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Nov 14 2012

South Africa’s engineers have grown increasingly confident in the status of their own profession, yet serious concerns remain about the current skills shortage in the profession and the standard of the education system training future engineers, according to a quarterly survey conducted by PPS. The survey, of nearly 800 South African engineers, revealed a seven percentage point increase in confidence that the status of their profession will improve, from 55% for the first quarter of 2012 to 62% for the second quarter. Furthermore, 76% of engineers would encourage their children to enter their profession, up two percentage points from the previous quarter. According to Gerhard Joubert, Head of Group Marketing and Stakeholder Relations at PPS, the financial services provider focused on graduate professionals, the results of the survey are very positive in light of the dire skills shortage currently facing the engineering profession.

“Possible reasons behind this boost in confidence could be the recent naming of six African infrastructure projects - two of which are located in South Africa - by global professional services firm KPMG among its list of 100 ‘most innovative and inspiring’ infrastructure projects in the world. This accomplishment serves as an inspiration for local engineers as their hard work is being globally recognised. Confidence levels of respondents on whether the current skills shortage in their profession will be adequately addressed by the government in the short to medium term rose by only one percentage point to 41% from 40% recorded for the fi rst quarter. “While this confi dence level is up, it is still a very low overall, highlighting the fact that engineers recognise the threat the current skills shortage presents to the profession,” says Joubert. Commenting on the survey results, Thabo Senooane, Chief Operations Officer of the National Society of Black Engineers, highlighted that skills development, particularly the conversion from graduate to engineering professional, was receiving priority attention from professional engineering institutions such as the Engineering Council of South Africa (ECSA). There is a seven percentage point increase in confidence that the status of their profession will improve for the Built Environment (CBE) and the Department of Public Works. “The gap within all spheres of engineering is a challenge that can only be defeated through collaboration of government and private entities. This will facilitate the throughput of engineers from the point of their qualification up to professional registration. The commitment from ECSA together with its affiliated Voluntary Association in this development cannot be overstated. NSBE is currently bringing together all captains in engineering and other financial giants with the aim of putting substantial effort in the development of students studying towards engineering, more especially those coming from rural areas and females.” says Senooane.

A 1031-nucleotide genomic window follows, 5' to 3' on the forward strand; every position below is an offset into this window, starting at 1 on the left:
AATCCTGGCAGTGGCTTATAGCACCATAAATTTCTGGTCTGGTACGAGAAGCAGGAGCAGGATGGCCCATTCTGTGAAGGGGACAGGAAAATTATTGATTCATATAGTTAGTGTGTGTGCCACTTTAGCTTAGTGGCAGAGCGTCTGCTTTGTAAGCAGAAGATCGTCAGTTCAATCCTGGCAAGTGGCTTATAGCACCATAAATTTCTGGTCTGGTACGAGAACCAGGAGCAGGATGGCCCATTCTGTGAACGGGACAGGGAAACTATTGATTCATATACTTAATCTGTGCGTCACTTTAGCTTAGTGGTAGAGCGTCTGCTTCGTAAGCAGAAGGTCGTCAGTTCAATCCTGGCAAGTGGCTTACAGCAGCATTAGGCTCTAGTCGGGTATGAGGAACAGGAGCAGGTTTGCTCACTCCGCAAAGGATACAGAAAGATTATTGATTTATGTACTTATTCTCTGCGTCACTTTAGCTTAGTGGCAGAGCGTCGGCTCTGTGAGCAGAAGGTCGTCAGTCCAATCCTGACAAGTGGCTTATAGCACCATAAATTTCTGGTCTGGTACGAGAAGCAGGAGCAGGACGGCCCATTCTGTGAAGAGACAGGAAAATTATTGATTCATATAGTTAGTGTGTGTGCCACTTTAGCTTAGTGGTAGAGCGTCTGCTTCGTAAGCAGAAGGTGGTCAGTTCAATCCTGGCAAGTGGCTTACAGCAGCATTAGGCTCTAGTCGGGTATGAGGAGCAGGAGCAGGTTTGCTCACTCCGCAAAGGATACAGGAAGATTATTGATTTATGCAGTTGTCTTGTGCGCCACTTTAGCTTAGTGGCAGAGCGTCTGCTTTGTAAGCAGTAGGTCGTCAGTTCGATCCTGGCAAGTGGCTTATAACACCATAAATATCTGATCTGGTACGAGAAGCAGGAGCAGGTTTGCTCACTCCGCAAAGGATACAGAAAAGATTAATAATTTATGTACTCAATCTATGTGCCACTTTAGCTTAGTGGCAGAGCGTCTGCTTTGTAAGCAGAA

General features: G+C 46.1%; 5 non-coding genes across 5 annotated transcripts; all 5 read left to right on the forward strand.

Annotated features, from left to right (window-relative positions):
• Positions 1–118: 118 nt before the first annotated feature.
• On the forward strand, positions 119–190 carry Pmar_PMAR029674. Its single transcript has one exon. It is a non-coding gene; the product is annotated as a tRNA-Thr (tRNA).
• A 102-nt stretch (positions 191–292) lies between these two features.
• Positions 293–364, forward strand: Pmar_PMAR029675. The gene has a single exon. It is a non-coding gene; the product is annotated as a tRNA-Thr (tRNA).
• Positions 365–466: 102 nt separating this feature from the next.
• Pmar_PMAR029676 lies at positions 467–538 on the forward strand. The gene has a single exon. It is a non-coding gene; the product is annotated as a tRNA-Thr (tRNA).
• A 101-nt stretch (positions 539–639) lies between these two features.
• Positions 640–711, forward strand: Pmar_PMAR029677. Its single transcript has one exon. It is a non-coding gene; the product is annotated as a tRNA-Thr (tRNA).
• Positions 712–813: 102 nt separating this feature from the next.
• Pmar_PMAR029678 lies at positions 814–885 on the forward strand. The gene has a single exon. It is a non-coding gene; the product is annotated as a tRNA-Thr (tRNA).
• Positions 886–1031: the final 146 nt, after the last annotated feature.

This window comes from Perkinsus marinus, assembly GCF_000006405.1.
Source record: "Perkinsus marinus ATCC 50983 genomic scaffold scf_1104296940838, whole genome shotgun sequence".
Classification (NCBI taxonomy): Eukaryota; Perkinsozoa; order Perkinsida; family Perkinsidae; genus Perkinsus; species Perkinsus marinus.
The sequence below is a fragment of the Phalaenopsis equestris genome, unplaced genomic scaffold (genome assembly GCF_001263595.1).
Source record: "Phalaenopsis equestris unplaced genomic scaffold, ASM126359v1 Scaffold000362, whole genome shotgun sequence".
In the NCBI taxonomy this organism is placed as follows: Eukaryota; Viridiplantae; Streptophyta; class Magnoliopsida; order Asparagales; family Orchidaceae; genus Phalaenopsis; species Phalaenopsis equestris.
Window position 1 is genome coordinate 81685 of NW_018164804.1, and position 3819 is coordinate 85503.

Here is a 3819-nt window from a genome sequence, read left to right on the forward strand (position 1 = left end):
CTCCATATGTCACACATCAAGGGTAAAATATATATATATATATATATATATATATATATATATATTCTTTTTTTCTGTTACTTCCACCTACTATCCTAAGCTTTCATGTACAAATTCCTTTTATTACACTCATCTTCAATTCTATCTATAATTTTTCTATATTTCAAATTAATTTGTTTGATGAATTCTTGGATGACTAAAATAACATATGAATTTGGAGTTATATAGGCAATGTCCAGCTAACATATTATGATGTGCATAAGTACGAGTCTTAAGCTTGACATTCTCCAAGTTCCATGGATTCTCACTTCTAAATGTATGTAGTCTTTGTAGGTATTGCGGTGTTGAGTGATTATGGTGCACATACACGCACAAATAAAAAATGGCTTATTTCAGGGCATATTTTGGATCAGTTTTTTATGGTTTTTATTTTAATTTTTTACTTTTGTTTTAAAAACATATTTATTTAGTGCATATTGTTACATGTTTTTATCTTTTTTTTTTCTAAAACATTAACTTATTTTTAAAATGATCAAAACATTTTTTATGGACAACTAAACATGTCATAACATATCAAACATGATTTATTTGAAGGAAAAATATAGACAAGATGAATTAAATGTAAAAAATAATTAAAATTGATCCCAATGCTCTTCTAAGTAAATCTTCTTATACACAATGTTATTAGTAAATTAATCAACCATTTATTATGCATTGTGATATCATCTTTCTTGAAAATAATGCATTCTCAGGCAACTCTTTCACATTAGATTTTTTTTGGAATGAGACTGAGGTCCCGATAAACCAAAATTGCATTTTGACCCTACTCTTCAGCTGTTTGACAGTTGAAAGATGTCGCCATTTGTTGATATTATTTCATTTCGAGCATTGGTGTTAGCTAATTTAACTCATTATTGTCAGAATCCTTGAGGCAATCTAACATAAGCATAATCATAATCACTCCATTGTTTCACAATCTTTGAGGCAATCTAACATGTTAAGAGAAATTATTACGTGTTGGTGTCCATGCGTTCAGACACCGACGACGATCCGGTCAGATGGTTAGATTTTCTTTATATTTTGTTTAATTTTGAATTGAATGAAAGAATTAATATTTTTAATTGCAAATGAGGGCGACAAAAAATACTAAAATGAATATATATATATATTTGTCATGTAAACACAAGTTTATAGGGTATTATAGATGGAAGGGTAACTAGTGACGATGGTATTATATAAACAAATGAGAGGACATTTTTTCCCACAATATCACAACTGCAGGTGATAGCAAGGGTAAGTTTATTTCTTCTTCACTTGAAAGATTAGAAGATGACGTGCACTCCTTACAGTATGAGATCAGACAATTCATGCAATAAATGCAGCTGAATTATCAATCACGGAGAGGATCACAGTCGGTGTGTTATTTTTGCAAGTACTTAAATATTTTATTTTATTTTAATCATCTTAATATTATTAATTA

The NSBE believes that despite the challenges within engineering as a profession, there is a vast range of opportunities for engineers given the fact that South Africa is a developing country. Respondents’ confidence levels on whether the current education system is providing the necessary skills for the creation of potential engineers, improved by only one percentage point to 42% quarter on quarter. When asked about their confidence levels in the standard of education, a confidence level of 42% was revealed, down two percentage points from the previous quarter. Furthermore, 95% of respondents are concerned about the lack of mathematics and science graduates in South Africa. Joubert says other results on more general issues revealed a marginal improvement in confidence; however, the level is still very low. “Confidence on whether unemployment will improve over the next five years was just 42%, up one percentage point, while confidence that crime rates would improve over the next five years was 45%, up two percentage points from the previous quarter. It is positive to note that local engineers are confident that they will remain in the country for the foreseeable future with the results for this question remaining unchanged at 76%, while confidence in the future of the profession only dropped one percentage point to 83% quarter on quarter. “The survey results from engineering professionals reveal that issues such as skills development and the current state of the education sector remain areas of high concern for these professionals. In order to ensure the sustainability of the profession it is imperative that these issues are addressed by Government to ensure South Africa’s economic development remains in line with other developing countries,” concludes Joubert.

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Armscor is urgently looking for students who need bursaries, they must be studying or interested in engineering with good resultsof course.They can contact; Thembi Siphika



370 Nossob Street

 C/ O Delmars Avenue & Nossob Street 

Erasmuskool x4


Tel:+27 12 428 2434  Fax:+27 12 428 2433

Email: Thembis@armscor.co.za

012 428 2450

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